Tension wrench (as used in lockpicking):

The tension wrench (sometimes called a "torsion wrench" or "torque wrench"), occurs as one of the two basic tools of lockpicking. Contrary to a literal interpretation of the name, such a device does not "stretch" anything(1). Quite the opposite, it exists as a tool allowing the user to exert a small amount of torque about the longitudinal axis of an object running perpendicular to the wrench itself. For this reason, the name most likely comes from a corruption of the rarely-used "torsion wrench", which more accurately describes the actual purpose of such a device.

A tension wrench generally looks like this:
                           / /
                          / /
 ________________________/ /

Basically, a thin (and stiffer works better) strip of metal, approximately 5 inches long by an eighth of an inch wide, with a 70-85 degree bend near one end. The head (the short portion past the bend) should measure roughly half of an inch long.

The tension wrench exists for one reason and one reason only. It allows the user to put a slight amount of torque on the plug (aka core, aka cylinder, aka the thing that actually turns when you put a legit key in). This causes one or more driver pins (the ones above the plug, in the hull) to bind (catch between the plug and the hull) which in turn allows the user to attempt to pick the lock by raising each pin to the sheer line one at a time.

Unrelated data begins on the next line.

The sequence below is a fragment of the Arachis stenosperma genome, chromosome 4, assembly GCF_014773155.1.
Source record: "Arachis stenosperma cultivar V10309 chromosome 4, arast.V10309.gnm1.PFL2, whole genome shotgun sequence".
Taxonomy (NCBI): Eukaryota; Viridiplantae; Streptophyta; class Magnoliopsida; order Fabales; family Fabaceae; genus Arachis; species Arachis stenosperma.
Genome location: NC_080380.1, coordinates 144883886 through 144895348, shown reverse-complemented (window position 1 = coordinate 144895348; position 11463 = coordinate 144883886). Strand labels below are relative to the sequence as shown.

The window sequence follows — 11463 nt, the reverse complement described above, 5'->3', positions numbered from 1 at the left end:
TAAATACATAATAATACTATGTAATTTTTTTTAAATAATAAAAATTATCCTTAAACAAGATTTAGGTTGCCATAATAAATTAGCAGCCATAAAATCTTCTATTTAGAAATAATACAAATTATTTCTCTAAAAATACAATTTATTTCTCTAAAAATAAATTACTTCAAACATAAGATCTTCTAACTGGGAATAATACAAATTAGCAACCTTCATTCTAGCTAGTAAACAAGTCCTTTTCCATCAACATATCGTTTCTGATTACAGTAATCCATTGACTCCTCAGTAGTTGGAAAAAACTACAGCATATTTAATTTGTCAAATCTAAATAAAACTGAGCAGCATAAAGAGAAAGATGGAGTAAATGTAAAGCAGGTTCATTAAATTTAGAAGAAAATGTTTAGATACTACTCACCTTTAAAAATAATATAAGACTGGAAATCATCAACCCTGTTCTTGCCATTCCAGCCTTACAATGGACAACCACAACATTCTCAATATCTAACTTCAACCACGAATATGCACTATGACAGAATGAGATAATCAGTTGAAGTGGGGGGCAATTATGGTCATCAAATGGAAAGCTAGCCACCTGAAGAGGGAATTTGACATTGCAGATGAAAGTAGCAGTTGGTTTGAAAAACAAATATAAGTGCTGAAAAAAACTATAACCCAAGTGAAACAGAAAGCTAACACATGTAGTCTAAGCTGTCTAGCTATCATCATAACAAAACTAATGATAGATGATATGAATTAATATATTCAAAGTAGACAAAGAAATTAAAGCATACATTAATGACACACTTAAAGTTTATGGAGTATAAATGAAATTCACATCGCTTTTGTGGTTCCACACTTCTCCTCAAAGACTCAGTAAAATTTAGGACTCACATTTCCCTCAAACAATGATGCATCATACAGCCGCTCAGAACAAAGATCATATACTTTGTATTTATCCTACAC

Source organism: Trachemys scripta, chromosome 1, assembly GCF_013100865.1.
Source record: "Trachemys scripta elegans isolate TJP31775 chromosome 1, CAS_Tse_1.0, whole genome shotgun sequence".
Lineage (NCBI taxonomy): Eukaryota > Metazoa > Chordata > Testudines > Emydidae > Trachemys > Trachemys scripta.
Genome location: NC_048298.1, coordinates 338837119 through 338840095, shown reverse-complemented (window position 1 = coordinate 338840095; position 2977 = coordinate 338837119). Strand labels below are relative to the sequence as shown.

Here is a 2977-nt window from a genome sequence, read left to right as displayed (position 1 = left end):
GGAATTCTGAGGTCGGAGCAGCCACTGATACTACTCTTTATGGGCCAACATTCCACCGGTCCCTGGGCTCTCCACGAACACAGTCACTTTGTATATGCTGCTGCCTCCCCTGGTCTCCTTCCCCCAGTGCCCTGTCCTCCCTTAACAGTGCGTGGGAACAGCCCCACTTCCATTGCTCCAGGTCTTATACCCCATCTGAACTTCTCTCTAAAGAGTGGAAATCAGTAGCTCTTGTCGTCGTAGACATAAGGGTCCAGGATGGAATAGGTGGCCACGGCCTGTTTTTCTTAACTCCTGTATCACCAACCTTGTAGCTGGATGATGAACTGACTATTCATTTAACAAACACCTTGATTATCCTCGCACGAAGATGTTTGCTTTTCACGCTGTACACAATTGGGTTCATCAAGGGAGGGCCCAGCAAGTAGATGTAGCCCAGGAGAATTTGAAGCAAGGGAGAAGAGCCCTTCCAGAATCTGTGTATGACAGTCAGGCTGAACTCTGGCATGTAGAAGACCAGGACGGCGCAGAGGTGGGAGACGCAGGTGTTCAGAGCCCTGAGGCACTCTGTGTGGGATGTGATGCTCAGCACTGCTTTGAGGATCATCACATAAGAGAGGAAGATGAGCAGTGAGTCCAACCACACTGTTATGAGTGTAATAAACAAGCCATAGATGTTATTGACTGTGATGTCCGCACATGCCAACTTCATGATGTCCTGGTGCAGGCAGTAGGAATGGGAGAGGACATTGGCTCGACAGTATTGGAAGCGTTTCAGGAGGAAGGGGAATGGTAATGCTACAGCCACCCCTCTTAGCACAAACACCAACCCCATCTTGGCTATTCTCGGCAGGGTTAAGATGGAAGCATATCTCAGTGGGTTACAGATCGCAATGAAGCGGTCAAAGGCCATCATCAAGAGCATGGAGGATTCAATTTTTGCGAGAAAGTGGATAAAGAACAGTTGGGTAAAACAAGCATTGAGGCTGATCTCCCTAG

To quote the MIT Guide to Lockpicking (the Bible on this subject), which refers to the tension wrench by the more apropos name of "torque wrench",
People underestimate the analytic [sic] involved in lock picking. They think that the picking tool opens the lock. To them the torque wrench is a passive tool that just puts the lock under the desired stress. Let me propose another way to view the situation. The pick is just running over the pins to get information about the lock. Based on an analysis of that information the torque is adjusted to make the pins set at the sheer line. It's the torque wrench that opens the lock.

1 - For certain precision fastening needs, something worthy of the label "tension" wrench does exist. These always require hydraulics due to the nature of the task of literally putting a bolt under tension rather than merely securing it, under some arbitrary degree of tension, via friction. Such devices generally carry much fancier names than a mere "wrench".

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